It’s not an unreasonable assumption: if something is going to be labelled as alcohol-free, surely that’s exactly what it should be. Yet in the case of alcohol-free beer, you’re not quite getting what you think.
That’s because alcohol-free beer may contain a very small amount of alcohol – under 0.05% by volume. This is generally less than the amount of alcohol that can be found occurring naturally in fruit juices, for the sake of comparison.
Now, amounts considered acceptable to be described as alcohol-free differ around the world. In Germany, for instance, the beer may contain up to 0.5% alcohol by weight (around 0.625% ABV) to be labelled “alkoholfrei”, and in the United States beers containing less than 0.5% ABV can be legally called non-alcoholic.
Complications arise when you start to look further into labelling, and discover the differences between alcohol-free beer, dealcoholised beer, and low-alcohol beer in the UK. Here’s a quick guide:
0.00% to 0.05% ABV – no alcohol or alcohol-free
0.05% to 0.5% ABV – dealcoholised
Not more than 1.2% ABV – low-alcohol
So: can you actually get drunk on any of them?
No. No you can’t. The amount of water in the beer far outweighs the amount of alcohol, effectively counteracting any effects. Generally speaking, a person would have to drink eight low alcohol beers to even get close to ingesting the same amount of alcohol you could get from a normal beer, by which time you would have drunk eight times the amount of water. And this brings its own set of risks.
Water intoxication can occur when the body’s intake of water exceeds its ability to process it. The kidneys of a healthy person can process 0.8 to one litre of water an hour. Say you’re a bit on the cautious side when it comes to alcoholic drinks, and two beers an hour will do the trick. That will mean drinking 16 non-alcoholic beers at, say, 500ml. That’s a total of 8000ml. Eight litres in one hour will definitely put you at risk of water intoxication, which can lead to a disturbance to your brain functions, possibly ending in death. But at least you won’t be drunk.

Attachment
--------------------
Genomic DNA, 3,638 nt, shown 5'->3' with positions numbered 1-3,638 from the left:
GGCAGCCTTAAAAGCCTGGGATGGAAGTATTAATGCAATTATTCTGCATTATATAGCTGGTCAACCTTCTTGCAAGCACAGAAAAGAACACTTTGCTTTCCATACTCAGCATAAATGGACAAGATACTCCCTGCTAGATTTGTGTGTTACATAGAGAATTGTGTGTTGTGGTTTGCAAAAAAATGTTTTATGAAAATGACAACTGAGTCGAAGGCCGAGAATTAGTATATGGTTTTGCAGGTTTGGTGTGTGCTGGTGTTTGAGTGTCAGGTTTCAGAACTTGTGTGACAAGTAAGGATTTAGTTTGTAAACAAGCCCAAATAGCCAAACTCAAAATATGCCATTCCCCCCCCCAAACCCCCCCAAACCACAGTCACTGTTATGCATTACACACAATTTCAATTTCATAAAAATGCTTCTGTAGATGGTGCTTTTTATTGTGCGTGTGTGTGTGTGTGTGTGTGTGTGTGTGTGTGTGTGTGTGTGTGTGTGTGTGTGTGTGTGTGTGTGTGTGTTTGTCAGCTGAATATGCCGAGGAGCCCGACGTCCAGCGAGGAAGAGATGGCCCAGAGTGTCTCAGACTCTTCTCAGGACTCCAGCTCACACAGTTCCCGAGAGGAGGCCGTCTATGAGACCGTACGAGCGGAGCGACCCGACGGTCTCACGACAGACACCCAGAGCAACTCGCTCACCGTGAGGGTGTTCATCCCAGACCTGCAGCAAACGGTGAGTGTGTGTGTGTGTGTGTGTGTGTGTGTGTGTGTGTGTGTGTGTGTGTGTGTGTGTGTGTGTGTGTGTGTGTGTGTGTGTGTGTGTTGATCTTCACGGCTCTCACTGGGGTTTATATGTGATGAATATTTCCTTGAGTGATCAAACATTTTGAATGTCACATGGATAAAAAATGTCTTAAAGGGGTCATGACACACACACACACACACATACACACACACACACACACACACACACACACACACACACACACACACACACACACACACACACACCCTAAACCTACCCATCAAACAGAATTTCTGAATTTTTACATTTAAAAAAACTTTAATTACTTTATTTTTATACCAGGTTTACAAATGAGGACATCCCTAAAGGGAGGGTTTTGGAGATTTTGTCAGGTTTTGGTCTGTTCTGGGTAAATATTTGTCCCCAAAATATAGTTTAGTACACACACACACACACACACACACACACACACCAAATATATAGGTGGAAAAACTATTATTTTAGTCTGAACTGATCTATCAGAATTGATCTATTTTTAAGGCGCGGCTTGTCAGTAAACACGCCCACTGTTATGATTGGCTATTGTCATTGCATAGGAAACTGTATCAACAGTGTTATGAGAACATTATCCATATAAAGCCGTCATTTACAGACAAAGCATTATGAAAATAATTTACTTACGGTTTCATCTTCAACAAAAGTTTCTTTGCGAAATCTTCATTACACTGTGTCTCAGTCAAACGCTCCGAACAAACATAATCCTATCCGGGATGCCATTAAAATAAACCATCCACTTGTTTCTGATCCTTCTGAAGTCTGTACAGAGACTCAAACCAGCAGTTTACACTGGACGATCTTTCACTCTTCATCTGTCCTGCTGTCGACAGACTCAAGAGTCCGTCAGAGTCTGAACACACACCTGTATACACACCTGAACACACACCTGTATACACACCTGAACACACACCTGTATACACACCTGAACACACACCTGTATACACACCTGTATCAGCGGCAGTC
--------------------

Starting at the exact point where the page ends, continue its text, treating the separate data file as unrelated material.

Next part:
One more thing: low alcohol beer still contains the many beneficial vitamins and minerals found in alcoholic beer, including folic acid, B vitamins, potassium, and antioxidants. Recent studies have suggested it can also help to cut cholesterol levels while removing the risks associated with drinking high levels of alcohol, such as liver problems and an increased risk of some cancers.
So although it’s not exactly what it claims to be, alcohol-free beer contains some stuff that’s good for you along with such a small amount of alcohol as to be an acceptable alternative for those who don’t want to feel the effects.